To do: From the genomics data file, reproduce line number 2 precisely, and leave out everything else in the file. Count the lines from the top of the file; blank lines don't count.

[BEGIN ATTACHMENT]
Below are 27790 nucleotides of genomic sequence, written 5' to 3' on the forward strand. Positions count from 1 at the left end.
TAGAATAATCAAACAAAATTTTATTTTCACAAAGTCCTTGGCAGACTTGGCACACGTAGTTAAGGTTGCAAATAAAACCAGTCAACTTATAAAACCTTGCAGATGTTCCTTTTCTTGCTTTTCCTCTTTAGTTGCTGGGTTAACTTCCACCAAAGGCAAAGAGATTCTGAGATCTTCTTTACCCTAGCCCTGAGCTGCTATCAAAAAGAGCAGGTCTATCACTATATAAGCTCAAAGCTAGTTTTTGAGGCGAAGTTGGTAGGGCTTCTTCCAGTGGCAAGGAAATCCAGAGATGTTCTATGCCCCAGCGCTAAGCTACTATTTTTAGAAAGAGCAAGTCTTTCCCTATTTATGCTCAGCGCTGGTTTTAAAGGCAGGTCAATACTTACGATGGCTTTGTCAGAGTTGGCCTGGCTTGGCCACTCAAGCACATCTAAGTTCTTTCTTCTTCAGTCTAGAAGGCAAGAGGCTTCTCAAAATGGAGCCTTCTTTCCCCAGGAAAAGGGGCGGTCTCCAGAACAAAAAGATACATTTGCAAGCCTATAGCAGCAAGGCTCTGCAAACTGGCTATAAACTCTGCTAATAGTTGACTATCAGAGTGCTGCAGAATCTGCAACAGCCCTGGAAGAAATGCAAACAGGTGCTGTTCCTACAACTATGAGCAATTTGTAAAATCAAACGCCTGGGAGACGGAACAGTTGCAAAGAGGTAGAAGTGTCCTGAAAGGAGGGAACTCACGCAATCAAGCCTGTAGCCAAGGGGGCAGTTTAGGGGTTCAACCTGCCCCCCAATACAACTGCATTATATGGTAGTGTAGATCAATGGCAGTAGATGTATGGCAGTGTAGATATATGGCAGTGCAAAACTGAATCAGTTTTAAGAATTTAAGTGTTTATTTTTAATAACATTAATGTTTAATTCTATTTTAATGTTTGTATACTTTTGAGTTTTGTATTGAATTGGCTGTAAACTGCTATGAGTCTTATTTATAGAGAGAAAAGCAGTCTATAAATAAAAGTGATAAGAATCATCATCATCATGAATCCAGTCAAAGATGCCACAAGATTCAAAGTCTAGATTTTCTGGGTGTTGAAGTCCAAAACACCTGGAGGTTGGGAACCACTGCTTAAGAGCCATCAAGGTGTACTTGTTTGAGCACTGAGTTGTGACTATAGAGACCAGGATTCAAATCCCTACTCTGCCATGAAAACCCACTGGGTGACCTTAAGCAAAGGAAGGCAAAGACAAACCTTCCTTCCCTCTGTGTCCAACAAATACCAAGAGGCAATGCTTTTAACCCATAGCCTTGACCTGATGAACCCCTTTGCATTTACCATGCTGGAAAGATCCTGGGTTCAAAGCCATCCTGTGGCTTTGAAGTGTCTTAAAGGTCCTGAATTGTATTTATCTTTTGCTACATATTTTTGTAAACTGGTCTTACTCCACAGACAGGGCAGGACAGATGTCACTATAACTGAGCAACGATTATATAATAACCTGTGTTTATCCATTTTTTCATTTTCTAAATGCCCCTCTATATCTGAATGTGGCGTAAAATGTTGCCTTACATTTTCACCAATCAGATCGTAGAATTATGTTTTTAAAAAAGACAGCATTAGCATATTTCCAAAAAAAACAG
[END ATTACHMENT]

TAGAATAATCAAACAAAATTTTATTTTCACAAAGTCCTTGGCAGACTTGGCACACGTAGTTAAGGTTGCAAATAAAACCAGTCAACTTATAAAACCTTGCAGATGTTCCTTTTCTTGCTTTTCCTCTTTAGTTGCTGGGTTAACTTCCACCAAAGGCAAAGAGATTCTGAGATCTTCTTTACCCTAGCCCTGAGCTGCTATCAAAAAGAGCAGGTCTATCACTATATAAGCTCAAAGCTAGTTTTTGAGGCGAAGTTGGTAGGGCTTCTTCCAGTGGCAAGGAAATCCAGAGATGTTCTATGCCCCAGCGCTAAGCTACTATTTTTAGAAAGAGCAAGTCTTTCCCTATTTATGCTCAGCGCTGGTTTTAAAGGCAGGTCAATACTTACGATGGCTTTGTCAGAGTTGGCCTGGCTTGGCCACTCAAGCACATCTAAGTTCTTTCTTCTTCAGTCTAGAAGGCAAGAGGCTTCTCAAAATGGAGCCTTCTTTCCCCAGGAAAAGGGGCGGTCTCCAGAACAAAAAGATACATTTGCAAGCCTATAGCAGCAAGGCTCTGCAAACTGGCTATAAACTCTGCTAATAGTTGACTATCAGAGTGCTGCAGAATCTGCAACAGCCCTGGAAGAAATGCAAACAGGTGCTGTTCCTACAACTATGAGCAATTTGTAAAATCAAACGCCTGGGAGACGGAACAGTTGCAAAGAGGTAGAAGTGTCCTGAAAGGAGGGAACTCACGCAATCAAGCCTGTAGCCAAGGGGGCAGTTTAGGGGTTCAACCTGCCCCCCAATACAACTGCATTATATGGTAGTGTAGATCAATGGCAGTAGATGTATGGCAGTGTAGATATATGGCAGTGCAAAACTGAATCAGTTTTAAGAATTTAAGTGTTTATTTTTAATAACATTAATGTTTAATTCTATTTTAATGTTTGTATACTTTTGAGTTTTGTATTGAATTGGCTGTAAACTGCTATGAGTCTTATTTATAGAGAGAAAAGCAGTCTATAAATAAAAGTGATAAGAATCATCATCATCATGAATCCAGTCAAAGATGCCACAAGATTCAAAGTCTAGATTTTCTGGGTGTTGAAGTCCAAAACACCTGGAGGTTGGGAACCACTGCTTAAGAGCCATCAAGGTGTACTTGTTTGAGCACTGAGTTGTGACTATAGAGACCAGGATTCAAATCCCTACTCTGCCATGAAAACCCACTGGGTGACCTTAAGCAAAGGAAGGCAAAGACAAACCTTCCTTCCCTCTGTGTCCAACAAATACCAAGAGGCAATGCTTTTAACCCATAGCCTTGACCTGATGAACCCCTTTGCATTTACCATGCTGGAAAGATCCTGGGTTCAAAGCCATCCTGTGGCTTTGAAGTGTCTTAAAGGTCCTGAATTGTATTTATCTTTTGCTACATATTTTTGTAAACTGGTCTTACTCCACAGACAGGGCAGGACAGATGTCACTATAACTGAGCAACGATTATATAATAACCTGTGTTTATCCATTTTTTCATTTTCTAAATGCCCCTCTATATCTGAATGTGGCGTAAAATGTTGCCTTACATTTTCACCAATCAGATCGTAGAATTATGTTTTTAAAAAAGACAGCATTAGCATATTTCCAAAAAAAACAG